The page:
Method: Nationally representative data are from the National Survey of American Life (NSAL), a national household probability sample of 5193 African and Caribbean American adults aged 18 and older designed to investigate the nature, severity, and impairment of mental disorders among national samples Blacks in the US, with a special emphasis within the study focused on the nature of race and ethnicity within the black population. Standard measures of major and everyday discrimination were employed. The Composite International Diagnostic Interview (CIDI 3.0; Kessler & Ustun, 2004) was used to assess suicidality (lifetime ideation, planning, and attempts) and the presence of DSM-IV disorders. All analyses were carried out using the SAS Version 9.1.3 software package (SAS Institute, 2005). The data were weighted to adjust for the stratified multistage sample design, clustering of the data and for differential non-response. Correlation coefficient and F statistics are also reported and have been adjusted for design effects. Multivariate tests are based on Rao-Scott ÷2's computed from coefficient variance-covariance matrices that were adjusted for design effects.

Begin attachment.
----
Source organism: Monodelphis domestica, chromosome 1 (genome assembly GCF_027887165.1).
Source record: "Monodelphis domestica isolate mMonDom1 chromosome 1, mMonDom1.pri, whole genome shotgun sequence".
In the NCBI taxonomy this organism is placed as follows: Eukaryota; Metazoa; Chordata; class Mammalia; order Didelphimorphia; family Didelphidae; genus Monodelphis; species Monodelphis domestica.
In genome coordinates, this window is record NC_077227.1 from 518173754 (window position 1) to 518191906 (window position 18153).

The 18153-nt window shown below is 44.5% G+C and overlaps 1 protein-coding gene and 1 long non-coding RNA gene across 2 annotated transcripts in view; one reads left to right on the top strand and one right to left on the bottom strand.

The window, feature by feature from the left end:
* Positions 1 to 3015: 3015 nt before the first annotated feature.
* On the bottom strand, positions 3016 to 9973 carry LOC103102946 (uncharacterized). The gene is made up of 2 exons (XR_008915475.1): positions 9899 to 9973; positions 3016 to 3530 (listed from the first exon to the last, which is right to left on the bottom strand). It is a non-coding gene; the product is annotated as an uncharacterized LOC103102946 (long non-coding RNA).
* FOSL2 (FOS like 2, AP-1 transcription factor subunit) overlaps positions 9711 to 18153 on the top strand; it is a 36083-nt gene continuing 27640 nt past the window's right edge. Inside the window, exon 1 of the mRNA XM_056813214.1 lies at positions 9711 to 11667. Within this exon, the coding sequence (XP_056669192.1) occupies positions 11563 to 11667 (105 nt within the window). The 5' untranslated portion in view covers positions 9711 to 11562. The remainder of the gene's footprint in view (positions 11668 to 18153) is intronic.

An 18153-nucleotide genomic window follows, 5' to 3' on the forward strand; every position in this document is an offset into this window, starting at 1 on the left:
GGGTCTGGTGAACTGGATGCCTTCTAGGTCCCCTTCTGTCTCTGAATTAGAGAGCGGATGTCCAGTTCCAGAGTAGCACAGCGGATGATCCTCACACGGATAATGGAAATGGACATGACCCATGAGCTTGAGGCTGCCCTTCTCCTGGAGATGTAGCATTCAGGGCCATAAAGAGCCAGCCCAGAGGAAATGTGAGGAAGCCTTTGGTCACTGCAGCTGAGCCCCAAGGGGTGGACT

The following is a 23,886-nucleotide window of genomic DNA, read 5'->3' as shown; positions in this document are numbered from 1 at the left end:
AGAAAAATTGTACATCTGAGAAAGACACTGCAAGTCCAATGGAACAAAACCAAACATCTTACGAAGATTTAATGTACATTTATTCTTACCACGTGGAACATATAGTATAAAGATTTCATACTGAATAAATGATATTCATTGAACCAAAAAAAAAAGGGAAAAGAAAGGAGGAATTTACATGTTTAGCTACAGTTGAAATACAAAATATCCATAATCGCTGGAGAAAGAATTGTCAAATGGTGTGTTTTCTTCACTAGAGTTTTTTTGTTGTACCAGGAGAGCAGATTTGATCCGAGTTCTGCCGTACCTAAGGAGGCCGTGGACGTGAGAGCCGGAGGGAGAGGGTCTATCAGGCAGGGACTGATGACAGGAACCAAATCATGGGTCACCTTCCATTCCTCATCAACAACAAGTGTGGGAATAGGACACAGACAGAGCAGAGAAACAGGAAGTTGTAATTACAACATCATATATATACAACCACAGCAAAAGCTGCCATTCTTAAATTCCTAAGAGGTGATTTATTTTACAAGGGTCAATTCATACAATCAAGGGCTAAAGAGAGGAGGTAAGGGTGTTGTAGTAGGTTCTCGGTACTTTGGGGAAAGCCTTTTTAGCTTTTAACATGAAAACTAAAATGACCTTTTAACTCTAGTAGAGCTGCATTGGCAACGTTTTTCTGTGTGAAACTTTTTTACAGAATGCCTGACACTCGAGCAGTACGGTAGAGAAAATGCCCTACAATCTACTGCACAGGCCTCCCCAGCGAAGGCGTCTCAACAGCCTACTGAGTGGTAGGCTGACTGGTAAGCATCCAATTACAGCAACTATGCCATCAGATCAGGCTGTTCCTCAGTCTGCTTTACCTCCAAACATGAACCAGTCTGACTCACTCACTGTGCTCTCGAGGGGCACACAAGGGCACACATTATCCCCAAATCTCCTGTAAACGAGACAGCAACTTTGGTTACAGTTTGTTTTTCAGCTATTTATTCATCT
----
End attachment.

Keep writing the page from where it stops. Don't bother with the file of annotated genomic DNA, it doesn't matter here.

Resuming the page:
Results: Differences in suicide risk vary significantly among ethnicity-gender groups. Material hardship may be more of an indicator of suicide risk, among Black Americans, than discrimination. African American males were more likely to report perceived lifetime discrimination than Black females and Caribbean males. African American females, were more likely to report perceived everyday discrimination than Black males and Caribbean females. Suicide risk is higher among Black Americans that report experiences of major discrimination or perceived everyday discrimination. The results provide evidence that material hardship as a general stressor contributes more to suicide risk than lifetime discrimination or everyday discrimination.
Conclusions and Implications: The burden of suicide risk among Black Americans is related to differences in the types of social stressor experienced. The study findings suggest that material hardship and race-related stressors are measuring different types of social stressors. Recognition of such differences is essential for appropriately designing suicide prevention efforts in lieu of social stressors experience by Black Americans. Future research must examine if different attributes of discrimination ( i.e., race, age) might contribute to suicide risk, and account for some of the variance noted in this study.